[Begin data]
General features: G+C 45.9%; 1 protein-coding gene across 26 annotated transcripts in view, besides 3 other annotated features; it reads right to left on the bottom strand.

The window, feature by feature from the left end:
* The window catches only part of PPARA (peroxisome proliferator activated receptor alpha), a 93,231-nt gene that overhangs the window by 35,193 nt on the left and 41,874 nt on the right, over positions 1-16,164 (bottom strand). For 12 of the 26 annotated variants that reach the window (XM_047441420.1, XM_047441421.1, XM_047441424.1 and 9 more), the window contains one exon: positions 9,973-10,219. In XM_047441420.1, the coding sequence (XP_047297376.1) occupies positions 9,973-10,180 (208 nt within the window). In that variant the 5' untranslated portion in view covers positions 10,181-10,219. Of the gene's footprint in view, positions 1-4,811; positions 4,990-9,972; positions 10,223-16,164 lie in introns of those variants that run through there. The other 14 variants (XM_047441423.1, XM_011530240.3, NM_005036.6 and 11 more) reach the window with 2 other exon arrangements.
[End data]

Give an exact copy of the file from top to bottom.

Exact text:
General features: G+C 45.9%; 1 protein-coding gene across 26 annotated transcripts in view, besides 3 other annotated features; it reads right to left on the bottom strand.

The window, feature by feature from the left end:
* The window catches only part of PPARA (peroxisome proliferator activated receptor alpha), a 93,231-nt gene that overhangs the window by 35,193 nt on the left and 41,874 nt on the right, over positions 1-16,164 (bottom strand). For 12 of the 26 annotated variants that reach the window (XM_047441420.1, XM_047441421.1, XM_047441424.1 and 9 more), the window contains one exon: positions 9,973-10,219. In XM_047441420.1, the coding sequence (XP_047297376.1) occupies positions 9,973-10,180 (208 nt within the window). In that variant the 5' untranslated portion in view covers positions 10,181-10,219. Of the gene's footprint in view, positions 1-4,811; positions 4,990-9,972; positions 10,223-16,164 lie in introns of those variants that run through there. The other 14 variants (XM_047441423.1, XM_011530240.3, NM_005036.6 and 11 more) reach the window with 2 other exon arrangements.